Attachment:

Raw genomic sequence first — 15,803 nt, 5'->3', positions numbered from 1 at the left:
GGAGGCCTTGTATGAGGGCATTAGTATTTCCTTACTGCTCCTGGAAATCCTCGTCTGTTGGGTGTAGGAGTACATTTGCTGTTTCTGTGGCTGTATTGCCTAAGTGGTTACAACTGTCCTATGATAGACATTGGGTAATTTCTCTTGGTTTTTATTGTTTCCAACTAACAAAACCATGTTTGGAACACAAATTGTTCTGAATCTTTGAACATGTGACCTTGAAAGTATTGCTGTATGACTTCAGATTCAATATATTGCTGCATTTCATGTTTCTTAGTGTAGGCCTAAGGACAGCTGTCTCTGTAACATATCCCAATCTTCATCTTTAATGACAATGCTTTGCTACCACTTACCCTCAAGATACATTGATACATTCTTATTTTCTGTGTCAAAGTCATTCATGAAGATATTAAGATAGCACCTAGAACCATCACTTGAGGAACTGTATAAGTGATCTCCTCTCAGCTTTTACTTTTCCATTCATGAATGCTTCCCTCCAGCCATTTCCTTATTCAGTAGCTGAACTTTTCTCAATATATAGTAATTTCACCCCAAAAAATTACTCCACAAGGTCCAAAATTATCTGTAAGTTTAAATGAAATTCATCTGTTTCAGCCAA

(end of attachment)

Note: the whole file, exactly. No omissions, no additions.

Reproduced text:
Raw genomic sequence first — 15,803 nt, 5'->3', positions numbered from 1 at the left:
GGAGGCCTTGTATGAGGGCATTAGTATTTCCTTACTGCTCCTGGAAATCCTCGTCTGTTGGGTGTAGGAGTACATTTGCTGTTTCTGTGGCTGTATTGCCTAAGTGGTTACAACTGTCCTATGATAGACATTGGGTAATTTCTCTTGGTTTTTATTGTTTCCAACTAACAAAACCATGTTTGGAACACAAATTGTTCTGAATCTTTGAACATGTGACCTTGAAAGTATTGCTGTATGACTTCAGATTCAATATATTGCTGCATTTCATGTTTCTTAGTGTAGGCCTAAGGACAGCTGTCTCTGTAACATATCCCAATCTTCATCTTTAATGACAATGCTTTGCTACCACTTACCCTCAAGATACATTGATACATTCTTATTTTCTGTGTCAAAGTCATTCATGAAGATATTAAGATAGCACCTAGAACCATCACTTGAGGAACTGTATAAGTGATCTCCTCTCAGCTTTTACTTTTCCATTCATGAATGCTTCCCTCCAGCCATTTCCTTATTCAGTAGCTGAACTTTTCTCAATATATAGTAATTTCACCCCAAAAAATTACTCCACAAGGTCCAAAATTATCTGTAAGTTTAAATGAAATTCATCTGTTTCAGCCAA